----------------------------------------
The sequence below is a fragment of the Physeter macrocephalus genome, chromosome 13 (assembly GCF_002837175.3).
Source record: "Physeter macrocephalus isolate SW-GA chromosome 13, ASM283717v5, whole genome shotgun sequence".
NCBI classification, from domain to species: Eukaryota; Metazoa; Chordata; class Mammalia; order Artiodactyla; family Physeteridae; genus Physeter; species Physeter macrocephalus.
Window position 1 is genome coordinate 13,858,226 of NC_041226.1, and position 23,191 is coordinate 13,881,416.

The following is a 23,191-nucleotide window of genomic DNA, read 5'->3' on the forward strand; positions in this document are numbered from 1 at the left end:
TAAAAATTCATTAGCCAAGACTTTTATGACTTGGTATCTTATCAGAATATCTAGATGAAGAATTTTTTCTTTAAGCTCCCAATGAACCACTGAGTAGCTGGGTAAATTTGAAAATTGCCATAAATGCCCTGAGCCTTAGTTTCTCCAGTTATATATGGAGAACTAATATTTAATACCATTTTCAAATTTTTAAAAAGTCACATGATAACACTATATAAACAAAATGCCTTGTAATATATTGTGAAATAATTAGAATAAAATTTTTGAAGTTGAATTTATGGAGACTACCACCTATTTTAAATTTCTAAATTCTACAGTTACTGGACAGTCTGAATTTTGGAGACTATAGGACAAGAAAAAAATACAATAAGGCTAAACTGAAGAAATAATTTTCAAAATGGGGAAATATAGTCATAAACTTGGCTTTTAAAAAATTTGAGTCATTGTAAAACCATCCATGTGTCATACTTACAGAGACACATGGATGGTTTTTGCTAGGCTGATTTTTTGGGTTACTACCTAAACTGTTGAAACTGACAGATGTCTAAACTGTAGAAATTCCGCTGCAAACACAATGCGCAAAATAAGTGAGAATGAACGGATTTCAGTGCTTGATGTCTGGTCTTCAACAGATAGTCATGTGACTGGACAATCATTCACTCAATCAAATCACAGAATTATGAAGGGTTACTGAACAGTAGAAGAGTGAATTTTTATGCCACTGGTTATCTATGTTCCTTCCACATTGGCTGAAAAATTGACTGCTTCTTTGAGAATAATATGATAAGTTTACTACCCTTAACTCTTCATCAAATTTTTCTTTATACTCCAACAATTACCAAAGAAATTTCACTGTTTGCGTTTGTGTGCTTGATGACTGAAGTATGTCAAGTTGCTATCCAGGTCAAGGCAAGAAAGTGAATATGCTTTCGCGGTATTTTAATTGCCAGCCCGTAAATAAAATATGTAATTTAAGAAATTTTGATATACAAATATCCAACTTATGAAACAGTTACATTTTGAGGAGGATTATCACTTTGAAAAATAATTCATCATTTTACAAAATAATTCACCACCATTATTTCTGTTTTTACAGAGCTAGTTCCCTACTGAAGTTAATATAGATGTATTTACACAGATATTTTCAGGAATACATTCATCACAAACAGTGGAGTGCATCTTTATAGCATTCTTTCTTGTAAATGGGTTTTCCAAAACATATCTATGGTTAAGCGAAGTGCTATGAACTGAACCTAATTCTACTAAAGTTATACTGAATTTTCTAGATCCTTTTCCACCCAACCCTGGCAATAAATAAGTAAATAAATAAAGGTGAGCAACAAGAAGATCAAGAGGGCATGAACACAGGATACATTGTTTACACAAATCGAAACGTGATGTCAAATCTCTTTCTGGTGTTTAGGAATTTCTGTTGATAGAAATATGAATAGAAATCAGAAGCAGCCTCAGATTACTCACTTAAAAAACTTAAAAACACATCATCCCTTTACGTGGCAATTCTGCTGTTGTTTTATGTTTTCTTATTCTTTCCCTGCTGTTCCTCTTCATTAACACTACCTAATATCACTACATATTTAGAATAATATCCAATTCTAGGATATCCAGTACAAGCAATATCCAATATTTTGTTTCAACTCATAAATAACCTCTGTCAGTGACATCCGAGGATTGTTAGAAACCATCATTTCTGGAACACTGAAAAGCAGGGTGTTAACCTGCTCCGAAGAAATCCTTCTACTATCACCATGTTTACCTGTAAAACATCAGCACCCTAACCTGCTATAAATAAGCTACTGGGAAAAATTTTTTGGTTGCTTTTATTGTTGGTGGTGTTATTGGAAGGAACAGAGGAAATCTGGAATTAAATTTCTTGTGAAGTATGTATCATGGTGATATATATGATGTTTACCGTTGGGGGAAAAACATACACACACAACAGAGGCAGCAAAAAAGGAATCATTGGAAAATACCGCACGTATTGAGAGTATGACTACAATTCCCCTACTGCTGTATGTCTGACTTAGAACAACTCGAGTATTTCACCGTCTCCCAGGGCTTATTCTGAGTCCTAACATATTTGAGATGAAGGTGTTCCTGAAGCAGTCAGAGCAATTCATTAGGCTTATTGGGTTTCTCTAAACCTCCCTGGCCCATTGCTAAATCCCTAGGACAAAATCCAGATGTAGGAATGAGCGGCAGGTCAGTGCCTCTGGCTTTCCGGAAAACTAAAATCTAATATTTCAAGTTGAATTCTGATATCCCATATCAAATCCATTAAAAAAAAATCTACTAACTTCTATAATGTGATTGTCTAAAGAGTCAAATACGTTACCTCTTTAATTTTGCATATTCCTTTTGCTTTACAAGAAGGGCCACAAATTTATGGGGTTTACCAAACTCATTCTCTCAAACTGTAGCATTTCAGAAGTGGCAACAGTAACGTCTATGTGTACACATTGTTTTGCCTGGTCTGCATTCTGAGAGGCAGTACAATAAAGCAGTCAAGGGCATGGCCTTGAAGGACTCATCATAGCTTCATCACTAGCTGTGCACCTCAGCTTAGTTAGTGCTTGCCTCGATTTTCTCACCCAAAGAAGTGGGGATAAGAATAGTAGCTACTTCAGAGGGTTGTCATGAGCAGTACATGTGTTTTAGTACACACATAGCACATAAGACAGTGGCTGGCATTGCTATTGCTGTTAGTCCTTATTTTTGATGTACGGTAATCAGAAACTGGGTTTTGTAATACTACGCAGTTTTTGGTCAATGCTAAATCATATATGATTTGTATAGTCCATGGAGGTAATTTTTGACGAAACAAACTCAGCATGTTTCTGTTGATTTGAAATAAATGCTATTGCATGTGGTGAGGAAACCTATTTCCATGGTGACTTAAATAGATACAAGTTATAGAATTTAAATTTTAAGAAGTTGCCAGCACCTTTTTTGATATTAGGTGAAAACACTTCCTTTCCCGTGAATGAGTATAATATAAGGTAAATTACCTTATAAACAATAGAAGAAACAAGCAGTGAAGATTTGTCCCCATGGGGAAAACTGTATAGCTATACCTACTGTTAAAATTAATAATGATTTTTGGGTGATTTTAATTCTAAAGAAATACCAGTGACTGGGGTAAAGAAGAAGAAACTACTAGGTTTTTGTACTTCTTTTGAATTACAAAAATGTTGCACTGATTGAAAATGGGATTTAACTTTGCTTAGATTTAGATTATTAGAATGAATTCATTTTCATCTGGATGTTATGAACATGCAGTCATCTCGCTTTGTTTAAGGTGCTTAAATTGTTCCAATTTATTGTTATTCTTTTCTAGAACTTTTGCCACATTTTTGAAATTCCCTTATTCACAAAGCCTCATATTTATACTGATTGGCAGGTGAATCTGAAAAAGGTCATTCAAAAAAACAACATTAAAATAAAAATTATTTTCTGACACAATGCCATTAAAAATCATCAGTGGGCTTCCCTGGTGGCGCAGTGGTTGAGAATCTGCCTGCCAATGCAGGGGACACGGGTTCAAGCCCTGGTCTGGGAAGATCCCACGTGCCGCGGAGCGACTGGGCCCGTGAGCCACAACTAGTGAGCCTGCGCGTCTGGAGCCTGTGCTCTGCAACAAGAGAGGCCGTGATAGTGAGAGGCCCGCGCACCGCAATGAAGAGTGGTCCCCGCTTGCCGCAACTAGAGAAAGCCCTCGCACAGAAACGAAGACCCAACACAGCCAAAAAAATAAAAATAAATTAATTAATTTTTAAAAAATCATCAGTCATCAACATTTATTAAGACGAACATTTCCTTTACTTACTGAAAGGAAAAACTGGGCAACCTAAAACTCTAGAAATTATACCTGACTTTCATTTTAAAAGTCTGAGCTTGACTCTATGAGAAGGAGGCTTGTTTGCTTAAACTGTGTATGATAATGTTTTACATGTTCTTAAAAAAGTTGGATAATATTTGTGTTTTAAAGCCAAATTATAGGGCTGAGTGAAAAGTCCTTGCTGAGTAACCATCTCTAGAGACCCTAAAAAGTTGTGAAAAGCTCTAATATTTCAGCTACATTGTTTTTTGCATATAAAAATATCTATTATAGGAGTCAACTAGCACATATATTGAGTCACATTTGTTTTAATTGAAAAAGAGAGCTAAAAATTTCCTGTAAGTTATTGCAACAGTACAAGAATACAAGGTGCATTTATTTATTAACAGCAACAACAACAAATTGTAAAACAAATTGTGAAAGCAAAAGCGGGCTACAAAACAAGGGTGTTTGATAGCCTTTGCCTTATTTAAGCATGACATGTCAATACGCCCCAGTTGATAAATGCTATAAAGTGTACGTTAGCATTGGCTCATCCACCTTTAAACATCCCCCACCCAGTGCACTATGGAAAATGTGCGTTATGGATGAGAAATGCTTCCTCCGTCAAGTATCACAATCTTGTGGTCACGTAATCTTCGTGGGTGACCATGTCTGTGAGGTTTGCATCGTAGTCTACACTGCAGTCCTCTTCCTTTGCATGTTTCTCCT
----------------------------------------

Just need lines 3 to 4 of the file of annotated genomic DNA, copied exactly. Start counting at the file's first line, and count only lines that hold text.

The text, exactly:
NCBI classification, from domain to species: Eukaryota; Metazoa; Chordata; class Mammalia; order Artiodactyla; family Physeteridae; genus Physeter; species Physeter macrocephalus.
Window position 1 is genome coordinate 13,858,226 of NC_041226.1, and position 23,191 is coordinate 13,881,416.